According to mno.hu, most people go on their usual, well-deserved holidays at the end of July or in the beginning of August. But based on the data of Eurostat, almost 1/3 (32.9%) of the European Union’s citizens can’t afford a one-week annual holiday.
Regarding the topic, the differences are quite big between the member states of the European Union. The Swedish are the best off, only 8.2% of them have to miss out on vacation. The situation is the worst in Romania and Croatia, where 66.6% and 62% of the population can’t afford to go on a one-week holiday.
Hungary is among the tailenders because 50.7% of the respondents claimed that they couldn’t afford to go on a holiday. This is quite distressing, even though the situation has bettered a lot in the past years, for instance, the rate was 67.3% five years ago.
The data is also an important indicator as it is one of the indices of material deprivation. It’s hard to describe poverty with only using money (and the lack of it) as an indicator, this is why material deprivation is used as an expression to describe neediness.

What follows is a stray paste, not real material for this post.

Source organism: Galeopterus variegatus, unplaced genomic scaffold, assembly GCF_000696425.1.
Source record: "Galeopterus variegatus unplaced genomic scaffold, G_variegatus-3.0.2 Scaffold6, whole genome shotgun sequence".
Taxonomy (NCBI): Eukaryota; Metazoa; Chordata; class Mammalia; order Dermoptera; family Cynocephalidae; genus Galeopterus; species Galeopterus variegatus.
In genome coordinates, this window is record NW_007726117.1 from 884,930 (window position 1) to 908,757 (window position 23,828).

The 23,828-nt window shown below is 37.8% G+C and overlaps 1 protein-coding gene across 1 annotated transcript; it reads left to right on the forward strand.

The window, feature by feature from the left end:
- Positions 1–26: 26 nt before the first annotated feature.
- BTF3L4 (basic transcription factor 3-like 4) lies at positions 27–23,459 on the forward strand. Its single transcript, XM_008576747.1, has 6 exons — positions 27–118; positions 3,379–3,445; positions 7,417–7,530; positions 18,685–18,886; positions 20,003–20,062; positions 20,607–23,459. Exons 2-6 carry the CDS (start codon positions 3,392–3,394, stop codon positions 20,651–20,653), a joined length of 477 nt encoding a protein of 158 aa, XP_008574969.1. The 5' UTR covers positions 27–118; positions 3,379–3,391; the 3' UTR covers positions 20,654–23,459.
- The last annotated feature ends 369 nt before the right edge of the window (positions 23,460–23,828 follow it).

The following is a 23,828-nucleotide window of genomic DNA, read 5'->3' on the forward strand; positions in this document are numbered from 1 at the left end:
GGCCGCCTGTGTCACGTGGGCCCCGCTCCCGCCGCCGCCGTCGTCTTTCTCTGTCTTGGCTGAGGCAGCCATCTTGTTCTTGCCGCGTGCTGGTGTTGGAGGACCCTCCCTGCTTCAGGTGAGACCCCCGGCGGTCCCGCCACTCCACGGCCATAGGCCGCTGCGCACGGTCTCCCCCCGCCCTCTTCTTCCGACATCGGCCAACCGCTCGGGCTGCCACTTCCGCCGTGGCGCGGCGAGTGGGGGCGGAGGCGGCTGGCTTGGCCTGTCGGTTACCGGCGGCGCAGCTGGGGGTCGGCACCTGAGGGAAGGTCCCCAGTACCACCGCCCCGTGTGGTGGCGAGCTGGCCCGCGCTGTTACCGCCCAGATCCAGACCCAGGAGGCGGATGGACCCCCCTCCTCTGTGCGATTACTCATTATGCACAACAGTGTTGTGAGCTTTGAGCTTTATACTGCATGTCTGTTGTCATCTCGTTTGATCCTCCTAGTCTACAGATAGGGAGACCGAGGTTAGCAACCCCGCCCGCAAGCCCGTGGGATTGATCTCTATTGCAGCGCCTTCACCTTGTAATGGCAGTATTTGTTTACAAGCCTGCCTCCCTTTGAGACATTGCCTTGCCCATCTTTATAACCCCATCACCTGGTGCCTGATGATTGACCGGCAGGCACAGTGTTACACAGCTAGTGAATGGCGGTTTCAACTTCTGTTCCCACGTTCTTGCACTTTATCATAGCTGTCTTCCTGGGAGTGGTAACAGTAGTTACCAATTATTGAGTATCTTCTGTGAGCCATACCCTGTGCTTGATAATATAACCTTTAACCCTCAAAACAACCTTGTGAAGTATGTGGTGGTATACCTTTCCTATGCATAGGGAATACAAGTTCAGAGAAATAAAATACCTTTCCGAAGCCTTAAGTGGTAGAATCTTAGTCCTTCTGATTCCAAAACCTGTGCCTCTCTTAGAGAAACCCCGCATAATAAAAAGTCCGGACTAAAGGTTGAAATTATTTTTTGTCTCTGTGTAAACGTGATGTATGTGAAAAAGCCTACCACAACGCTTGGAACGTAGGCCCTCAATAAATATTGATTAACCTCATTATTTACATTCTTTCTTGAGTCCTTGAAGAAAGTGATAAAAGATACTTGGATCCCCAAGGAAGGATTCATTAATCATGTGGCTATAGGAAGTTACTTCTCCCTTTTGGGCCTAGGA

Someone is materially deprived if the person cannot afford at least four of the following nine items:
- mortgage or rent payments, utility bills, hire purchase installments or other loan payments;
- one week’s holiday away from home;
- a meal with meat, chicken, fish or vegetarian equivalent every second day;
- unexpected financial expenses;
- a telephone (including mobile telephone);
- a colour TV;
- a washing machine;
- a car;
- heating to keep the home adequately warm.
Based on the data of Eurostat, 7.8% of EU members suffer from severe material deprivation. According to last year’s survey, this is true for the 16.2% of the Hungarian population, meaning more than 1.5 million people.